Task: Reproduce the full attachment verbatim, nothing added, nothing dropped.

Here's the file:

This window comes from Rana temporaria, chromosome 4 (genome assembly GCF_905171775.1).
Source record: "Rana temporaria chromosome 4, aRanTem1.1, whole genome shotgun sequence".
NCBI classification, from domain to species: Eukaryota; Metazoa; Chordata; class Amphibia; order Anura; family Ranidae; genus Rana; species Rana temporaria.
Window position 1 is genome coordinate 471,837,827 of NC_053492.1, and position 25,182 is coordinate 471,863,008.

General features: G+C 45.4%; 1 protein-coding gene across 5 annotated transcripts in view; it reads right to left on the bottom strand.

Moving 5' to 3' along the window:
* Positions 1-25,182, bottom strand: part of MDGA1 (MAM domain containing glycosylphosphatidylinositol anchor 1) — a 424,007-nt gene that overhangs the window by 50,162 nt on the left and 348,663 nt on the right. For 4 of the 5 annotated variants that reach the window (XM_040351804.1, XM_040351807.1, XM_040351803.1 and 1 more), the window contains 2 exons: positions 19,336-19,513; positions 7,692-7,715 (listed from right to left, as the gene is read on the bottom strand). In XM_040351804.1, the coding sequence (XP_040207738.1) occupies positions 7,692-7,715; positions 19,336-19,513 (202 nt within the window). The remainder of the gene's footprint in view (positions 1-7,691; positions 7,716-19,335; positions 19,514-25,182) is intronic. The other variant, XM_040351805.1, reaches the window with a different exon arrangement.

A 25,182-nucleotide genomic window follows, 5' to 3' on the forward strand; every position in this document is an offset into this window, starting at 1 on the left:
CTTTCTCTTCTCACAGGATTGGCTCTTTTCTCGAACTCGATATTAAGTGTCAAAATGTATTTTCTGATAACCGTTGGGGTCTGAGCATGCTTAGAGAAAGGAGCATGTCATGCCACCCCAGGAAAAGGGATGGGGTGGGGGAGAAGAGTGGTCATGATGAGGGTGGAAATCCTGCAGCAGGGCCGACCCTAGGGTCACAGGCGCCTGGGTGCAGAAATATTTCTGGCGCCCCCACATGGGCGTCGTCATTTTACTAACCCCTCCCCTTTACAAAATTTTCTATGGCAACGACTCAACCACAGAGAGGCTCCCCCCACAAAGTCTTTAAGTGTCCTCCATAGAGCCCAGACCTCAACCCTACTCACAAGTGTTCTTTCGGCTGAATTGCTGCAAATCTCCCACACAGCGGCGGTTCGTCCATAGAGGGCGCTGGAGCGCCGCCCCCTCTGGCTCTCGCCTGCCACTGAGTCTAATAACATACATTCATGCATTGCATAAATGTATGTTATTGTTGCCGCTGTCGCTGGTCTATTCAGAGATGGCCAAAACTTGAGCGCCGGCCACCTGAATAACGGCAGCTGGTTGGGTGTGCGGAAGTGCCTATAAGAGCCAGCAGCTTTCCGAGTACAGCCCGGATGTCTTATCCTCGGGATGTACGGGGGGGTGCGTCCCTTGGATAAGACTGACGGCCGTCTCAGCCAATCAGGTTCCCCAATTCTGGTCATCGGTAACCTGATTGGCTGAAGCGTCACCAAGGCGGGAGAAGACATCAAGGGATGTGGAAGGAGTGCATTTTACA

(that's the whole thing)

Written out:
This window comes from Rana temporaria, chromosome 4 (genome assembly GCF_905171775.1).
Source record: "Rana temporaria chromosome 4, aRanTem1.1, whole genome shotgun sequence".
NCBI classification, from domain to species: Eukaryota; Metazoa; Chordata; class Amphibia; order Anura; family Ranidae; genus Rana; species Rana temporaria.
Window position 1 is genome coordinate 471,837,827 of NC_053492.1, and position 25,182 is coordinate 471,863,008.

General features: G+C 45.4%; 1 protein-coding gene across 5 annotated transcripts in view; it reads right to left on the bottom strand.

Moving 5' to 3' along the window:
* Positions 1-25,182, bottom strand: part of MDGA1 (MAM domain containing glycosylphosphatidylinositol anchor 1) — a 424,007-nt gene that overhangs the window by 50,162 nt on the left and 348,663 nt on the right. For 4 of the 5 annotated variants that reach the window (XM_040351804.1, XM_040351807.1, XM_040351803.1 and 1 more), the window contains 2 exons: positions 19,336-19,513; positions 7,692-7,715 (listed from right to left, as the gene is read on the bottom strand). In XM_040351804.1, the coding sequence (XP_040207738.1) occupies positions 7,692-7,715; positions 19,336-19,513 (202 nt within the window). The remainder of the gene's footprint in view (positions 1-7,691; positions 7,716-19,335; positions 19,514-25,182) is intronic. The other variant, XM_040351805.1, reaches the window with a different exon arrangement.

A 25,182-nucleotide genomic window follows, 5' to 3' on the forward strand; every position in this document is an offset into this window, starting at 1 on the left:
CTTTCTCTTCTCACAGGATTGGCTCTTTTCTCGAACTCGATATTAAGTGTCAAAATGTATTTTCTGATAACCGTTGGGGTCTGAGCATGCTTAGAGAAAGGAGCATGTCATGCCACCCCAGGAAAAGGGATGGGGTGGGGGAGAAGAGTGGTCATGATGAGGGTGGAAATCCTGCAGCAGGGCCGACCCTAGGGTCACAGGCGCCTGGGTGCAGAAATATTTCTGGCGCCCCCACATGGGCGTCGTCATTTTACTAACCCCTCCCCTTTACAAAATTTTCTATGGCAACGACTCAACCACAGAGAGGCTCCCCCCACAAAGTCTTTAAGTGTCCTCCATAGAGCCCAGACCTCAACCCTACTCACAAGTGTTCTTTCGGCTGAATTGCTGCAAATCTCCCACACAGCGGCGGTTCGTCCATAGAGGGCGCTGGAGCGCCGCCCCCTCTGGCTCTCGCCTGCCACTGAGTCTAATAACATACATTCATGCATTGCATAAATGTATGTTATTGTTGCCGCTGTCGCTGGTCTATTCAGAGATGGCCAAAACTTGAGCGCCGGCCACCTGAATAACGGCAGCTGGTTGGGTGTGCGGAAGTGCCTATAAGAGCCAGCAGCTTTCCGAGTACAGCCCGGATGTCTTATCCTCGGGATGTACGGGGGGGTGCGTCCCTTGGATAAGACTGACGGCCGTCTCAGCCAATCAGGTTCCCCAATTCTGGTCATCGGTAACCTGATTGGCTGAAGCGTCACCAAGGCGGGAGAAGACATCAAGGGATGTGGAAGGAGTGCATTTTACA